Just before winning their ‘Thirty Year’s War’ with France, the British brushed aside the French fur trappers and soldiers around the Great Lakes, and worked on resetting boundaries and other agreements with the Haudenosaunee, the Lenape, the Seneca, the Shawnee, and others. Their first effort was the Treaty of Eastland in 1759, while the war was still on. Here the UK had 13 tribes agree not to side with the French in any remaining conflicts. In return, the Haudenosaunee had land rights returned to them in New York and Pennsylvania, and all tribes were told British settlers would stay on the eastern side of the Allegheny Mountains.
But whatever the agreements on paper, they were readily ignored in practice. The peoples of the Ohio Country suffered from the ongoing increase in settlers, the ravages of alcohol, and the harsh practices of the British military, including the spread of disease by smallpox-infected blankets. The Shawnee were not the only tribes stressed by warfare and settler-induced pain. Their sufferings found tribal spiritual leaders expressing urgent prophecies. The suffering gave rise to several spiritual leaders expressing dire predictions. Most well-known was Neolin, a prophet of the Lenni Lenape living in Muskingum in southeastern Ohio. According to Wikipedia:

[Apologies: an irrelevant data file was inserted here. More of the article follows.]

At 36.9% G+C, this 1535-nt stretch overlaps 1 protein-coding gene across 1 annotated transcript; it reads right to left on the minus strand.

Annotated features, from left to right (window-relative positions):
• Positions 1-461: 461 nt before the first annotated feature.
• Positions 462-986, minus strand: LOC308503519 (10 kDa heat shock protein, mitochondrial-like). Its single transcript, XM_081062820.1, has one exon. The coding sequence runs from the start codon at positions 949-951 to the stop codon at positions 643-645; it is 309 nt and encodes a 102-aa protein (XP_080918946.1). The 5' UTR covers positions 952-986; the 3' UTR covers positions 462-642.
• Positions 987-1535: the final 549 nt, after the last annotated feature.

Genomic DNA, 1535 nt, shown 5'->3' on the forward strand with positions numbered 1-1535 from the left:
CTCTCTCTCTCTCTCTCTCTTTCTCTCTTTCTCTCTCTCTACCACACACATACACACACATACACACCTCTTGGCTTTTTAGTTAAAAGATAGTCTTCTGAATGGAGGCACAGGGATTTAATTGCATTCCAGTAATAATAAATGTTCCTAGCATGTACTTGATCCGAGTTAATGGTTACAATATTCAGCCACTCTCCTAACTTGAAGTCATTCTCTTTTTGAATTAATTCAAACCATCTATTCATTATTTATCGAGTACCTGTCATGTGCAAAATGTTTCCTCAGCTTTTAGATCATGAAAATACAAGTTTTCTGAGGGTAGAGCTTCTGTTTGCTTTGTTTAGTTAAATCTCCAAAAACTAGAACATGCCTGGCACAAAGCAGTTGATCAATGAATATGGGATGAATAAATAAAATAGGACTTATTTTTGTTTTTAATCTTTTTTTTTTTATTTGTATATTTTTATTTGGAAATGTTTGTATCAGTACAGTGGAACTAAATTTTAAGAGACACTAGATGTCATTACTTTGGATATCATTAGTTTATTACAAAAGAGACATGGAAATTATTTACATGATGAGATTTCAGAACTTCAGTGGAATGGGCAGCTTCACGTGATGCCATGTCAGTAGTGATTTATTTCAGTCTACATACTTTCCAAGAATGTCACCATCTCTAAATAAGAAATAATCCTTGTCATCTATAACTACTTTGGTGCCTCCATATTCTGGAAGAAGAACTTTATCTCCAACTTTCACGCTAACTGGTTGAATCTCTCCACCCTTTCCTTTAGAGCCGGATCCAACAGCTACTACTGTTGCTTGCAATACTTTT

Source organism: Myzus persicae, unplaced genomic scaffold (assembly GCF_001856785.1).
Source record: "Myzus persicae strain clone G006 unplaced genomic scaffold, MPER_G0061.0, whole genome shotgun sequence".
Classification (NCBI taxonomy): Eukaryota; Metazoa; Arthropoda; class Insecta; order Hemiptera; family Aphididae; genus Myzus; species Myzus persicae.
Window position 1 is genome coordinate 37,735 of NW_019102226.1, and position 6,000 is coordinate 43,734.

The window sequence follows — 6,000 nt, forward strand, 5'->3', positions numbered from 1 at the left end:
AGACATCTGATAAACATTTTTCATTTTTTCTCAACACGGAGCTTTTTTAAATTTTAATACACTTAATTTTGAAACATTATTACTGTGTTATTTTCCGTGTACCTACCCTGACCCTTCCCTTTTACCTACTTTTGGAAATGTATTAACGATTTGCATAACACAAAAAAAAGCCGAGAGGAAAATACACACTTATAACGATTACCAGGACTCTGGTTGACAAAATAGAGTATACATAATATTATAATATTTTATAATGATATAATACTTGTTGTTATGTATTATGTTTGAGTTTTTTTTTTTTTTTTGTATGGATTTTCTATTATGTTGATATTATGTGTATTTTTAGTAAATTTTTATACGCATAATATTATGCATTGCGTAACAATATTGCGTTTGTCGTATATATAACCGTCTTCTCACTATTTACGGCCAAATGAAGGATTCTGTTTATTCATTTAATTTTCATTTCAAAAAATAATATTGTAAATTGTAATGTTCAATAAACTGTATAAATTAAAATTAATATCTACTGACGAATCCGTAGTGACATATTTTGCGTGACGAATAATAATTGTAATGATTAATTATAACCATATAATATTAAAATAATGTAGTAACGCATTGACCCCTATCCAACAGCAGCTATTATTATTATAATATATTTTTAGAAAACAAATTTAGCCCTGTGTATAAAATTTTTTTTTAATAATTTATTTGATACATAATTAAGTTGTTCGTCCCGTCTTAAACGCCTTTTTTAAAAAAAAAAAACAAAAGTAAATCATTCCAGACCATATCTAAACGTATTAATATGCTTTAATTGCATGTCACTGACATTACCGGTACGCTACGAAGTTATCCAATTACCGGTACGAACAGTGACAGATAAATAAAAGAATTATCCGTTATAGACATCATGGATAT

“Inspired by a religious vision in 1761, Neolin went through a period of fasting, incantation and dreaming, during which he claimed to have been visited by the Master of Life (Keesh-she’-la-mil’-lang-up, or ‘being that thought us into being’)…Neolin he was told that the master was displeased with his people for ‘addiction to the white man’s alcohol, and deplored Indian polygamy, sexual promiscuity, witchcraft, and strife.’ The greatest offense was the fact that the Indians were tolerating the Europeans in their lands. The Master promised to restore the lands with game and prosperity if the Indians were to resist ‘further European incursions.’ The Master of Life told him that the path to Heaven was to reject the ways of the Europeans and to return to the traditional ways of their ancestors.”